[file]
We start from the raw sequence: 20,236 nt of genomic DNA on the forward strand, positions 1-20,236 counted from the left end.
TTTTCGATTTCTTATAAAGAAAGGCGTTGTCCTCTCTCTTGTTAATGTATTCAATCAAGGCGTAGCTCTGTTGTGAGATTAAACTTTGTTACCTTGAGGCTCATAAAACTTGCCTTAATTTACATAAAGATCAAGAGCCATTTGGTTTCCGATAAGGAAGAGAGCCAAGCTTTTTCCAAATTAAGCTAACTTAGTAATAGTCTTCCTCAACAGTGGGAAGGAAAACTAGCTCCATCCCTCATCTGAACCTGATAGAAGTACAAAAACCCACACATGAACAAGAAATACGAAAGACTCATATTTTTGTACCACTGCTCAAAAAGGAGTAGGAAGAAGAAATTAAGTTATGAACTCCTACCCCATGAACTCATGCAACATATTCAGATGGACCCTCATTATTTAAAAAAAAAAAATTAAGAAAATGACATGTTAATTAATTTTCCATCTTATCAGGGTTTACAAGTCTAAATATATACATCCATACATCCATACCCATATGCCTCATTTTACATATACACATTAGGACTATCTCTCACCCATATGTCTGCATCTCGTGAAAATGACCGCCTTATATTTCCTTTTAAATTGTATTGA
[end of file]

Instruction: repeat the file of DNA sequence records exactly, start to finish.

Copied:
We start from the raw sequence: 20,236 nt of genomic DNA on the forward strand, positions 1-20,236 counted from the left end.
TTTTCGATTTCTTATAAAGAAAGGCGTTGTCCTCTCTCTTGTTAATGTATTCAATCAAGGCGTAGCTCTGTTGTGAGATTAAACTTTGTTACCTTGAGGCTCATAAAACTTGCCTTAATTTACATAAAGATCAAGAGCCATTTGGTTTCCGATAAGGAAGAGAGCCAAGCTTTTTCCAAATTAAGCTAACTTAGTAATAGTCTTCCTCAACAGTGGGAAGGAAAACTAGCTCCATCCCTCATCTGAACCTGATAGAAGTACAAAAACCCACACATGAACAAGAAATACGAAAGACTCATATTTTTGTACCACTGCTCAAAAAGGAGTAGGAAGAAGAAATTAAGTTATGAACTCCTACCCCATGAACTCATGCAACATATTCAGATGGACCCTCATTATTTAAAAAAAAAAAATTAAGAAAATGACATGTTAATTAATTTTCCATCTTATCAGGGTTTACAAGTCTAAATATATACATCCATACATCCATACCCATATGCCTCATTTTACATATACACATTAGGACTATCTCTCACCCATATGTCTGCATCTCGTGAAAATGACCGCCTTATATTTCCTTTTAAATTGTATTGA